Eisenhower H.S. in Blue Island to let student sit during Pledge of Allegiance

Sitting during a patriotic event has become a turn-on for the self-righteous. I don't know if NFL San Fransisco 49ers quarterback  49ers quarterback Colin Kaepernick started it when he refused to stand during the pre-game playing of the National Anthem. Then Seahawks cornerback Jeremy Lane joined in, saying he will continue to sit during the Anthem in support of Kaepernick. Then Seahawks players said they will Ike hssit in support of Lane and Kaepernick. Etc. Etc. Used to be that protests involved getting up, walking around, carrying signs and so forth, but now, I guess, sitting on your ass is a more fashionable way to protest.

Not to be outdone, a student at Eisenhower High School in Blue Island has now been cleared to sit during the Pledge of Allegiance. The  American Humanist Association ("Good without a god")  is patting itself on its back for pressuring the school to okay his act of defiance, in objection to, I suppose, the reference to God in the Pledge. After all, God is not allowed in schools, according to the U.S. Supreme Court, even though the courts have rejected the society's claims because, the courts have reasoned, that the Pledge is a patriotic act and not a prayer. Phew, that was close.

If you want to see the Society's crowing over its "victory," you can read it here.

Seems like every few years, "progressives" enjoy doing something that they think provokes the rest of us. Burn a flag. Old hat. As if the rest of us are afraid of free speech. Unlike "progressives" that demand that schools create "safe spaces" and "trigger warnings" so they won't be offended. Oh, the humanity!

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  • I wonder if that same student will now demand a new anthem: "Here Comes Suzy Snowflake", to be played softly and with reverence with respect to that student's fragile sensibilities?

  • In reply to Chef Boy RD:

    You would feel this way even if the student is a Jehovah Witness?

  • I like the words of Justice Jackson, speaking for the Supreme Court in the middle of World War II, when he said:

    "If there is any fixed star in our constitutional constellation, it is that no official, high or petty, can prescribe what shall be orthodox in politics, nationalism, religion, or other matters of opinion or force citizens to confess by word or act their faith therein. If there are any circumstances which permit an exception, they do not now occur to us.

    "We think the action of the local authorities in compelling the flag salute and pledge transcends constitutional limitations on their power and invades the sphere of intellect and spirit which it is the purpose of the First Amendment to our Constitution to reserve from all official control."

    W.Va State Board of Education v. Barnette, 319 U.S. 624 (1943)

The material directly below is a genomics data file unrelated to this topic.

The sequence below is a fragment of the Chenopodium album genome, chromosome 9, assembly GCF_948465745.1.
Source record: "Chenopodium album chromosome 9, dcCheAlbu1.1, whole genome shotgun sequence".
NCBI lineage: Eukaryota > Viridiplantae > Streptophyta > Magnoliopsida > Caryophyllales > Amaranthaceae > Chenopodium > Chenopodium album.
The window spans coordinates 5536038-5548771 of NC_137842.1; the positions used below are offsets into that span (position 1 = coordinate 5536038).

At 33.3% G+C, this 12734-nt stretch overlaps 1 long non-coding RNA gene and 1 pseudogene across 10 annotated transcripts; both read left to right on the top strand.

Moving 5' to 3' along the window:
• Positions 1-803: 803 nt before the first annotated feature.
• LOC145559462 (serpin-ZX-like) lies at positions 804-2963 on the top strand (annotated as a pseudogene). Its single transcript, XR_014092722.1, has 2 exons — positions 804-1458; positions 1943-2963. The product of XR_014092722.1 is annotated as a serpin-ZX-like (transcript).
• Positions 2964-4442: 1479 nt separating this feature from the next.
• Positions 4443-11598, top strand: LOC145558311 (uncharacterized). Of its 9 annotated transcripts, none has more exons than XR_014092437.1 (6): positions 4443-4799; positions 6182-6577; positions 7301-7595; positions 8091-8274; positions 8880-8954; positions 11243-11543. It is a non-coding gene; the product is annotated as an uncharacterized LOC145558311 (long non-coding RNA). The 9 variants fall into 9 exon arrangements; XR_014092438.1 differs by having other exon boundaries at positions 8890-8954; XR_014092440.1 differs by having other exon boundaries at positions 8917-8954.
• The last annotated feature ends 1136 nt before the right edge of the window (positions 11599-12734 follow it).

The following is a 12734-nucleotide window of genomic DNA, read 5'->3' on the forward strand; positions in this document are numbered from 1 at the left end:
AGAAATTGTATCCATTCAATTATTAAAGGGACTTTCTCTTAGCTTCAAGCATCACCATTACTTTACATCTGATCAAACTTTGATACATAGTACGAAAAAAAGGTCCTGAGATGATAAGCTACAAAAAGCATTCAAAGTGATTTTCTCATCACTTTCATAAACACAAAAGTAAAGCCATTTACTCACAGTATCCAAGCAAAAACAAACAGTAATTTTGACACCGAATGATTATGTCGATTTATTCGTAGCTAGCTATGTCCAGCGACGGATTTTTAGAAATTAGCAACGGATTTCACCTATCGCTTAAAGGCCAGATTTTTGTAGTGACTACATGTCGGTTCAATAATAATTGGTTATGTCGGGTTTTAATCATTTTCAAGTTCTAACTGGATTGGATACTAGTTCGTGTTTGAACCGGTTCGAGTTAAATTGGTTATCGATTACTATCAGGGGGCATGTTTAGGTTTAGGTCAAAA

• In reply to jnorto:

    Or, as my high school business teacher liked to say, 'you can do anything you want in the world...as long you can accept the consequences.'

    Progs love the former, the latter not so much.

  • In reply to 4zen:

    And in this case what do you believe will be the consequences?

  • In reply to Aquinas wired:

    Let's ask Aesop.

  • In reply to 4zen:

    You didn't answer my serious question. The answer you provided is irrelevant, unless you care to explain why it is relevant.

  • In reply to jnorto:

    May I add another Justice Jackson pertinent remark?

    "The day that this country ceases to be free for irreligion, it will cease to be free for religion."

  • Dennis, you seem to think that these are expressions of defiance in the worst sense of the word, rather than acts of conscience and principle. Should anyone be threatened by freedom of expression under the law.?

  • In reply to Aquinas wired:

    Defiance; noun
    1.a daring or bold resistance to authority or to any opposing force.
    2.open disregard; contempt (often followed by of):
    defiance of danger; His refusal amounted to defiance.
    3.a challenge to meet in combat or in a contest.

    I'm not sure which of these is the "worst sense of the word." Defiance i defiance, whether it is justified or not. But is it justified in this case? Is there a balance to be reached between the student's right to defy a rule and the school's teaching function which, some might argue, is to teach respect for the flag? I'm just asking.

  • In reply to Dennis Byrne:

    "The school's teaching function ... is to teach respect for the flag"? Read again the words of Justice Jackson I quoted before.

  • The first definition would be the worst interpretation of the case in point. They are not resisting authority, but exercising the Constitutional right of dissent.. As a former teacher I do not see any conflict with the "school's teaching function".

  • In reply to Aquinas wired:

    And that's the problem. There's no need for balance when everything is black or white.

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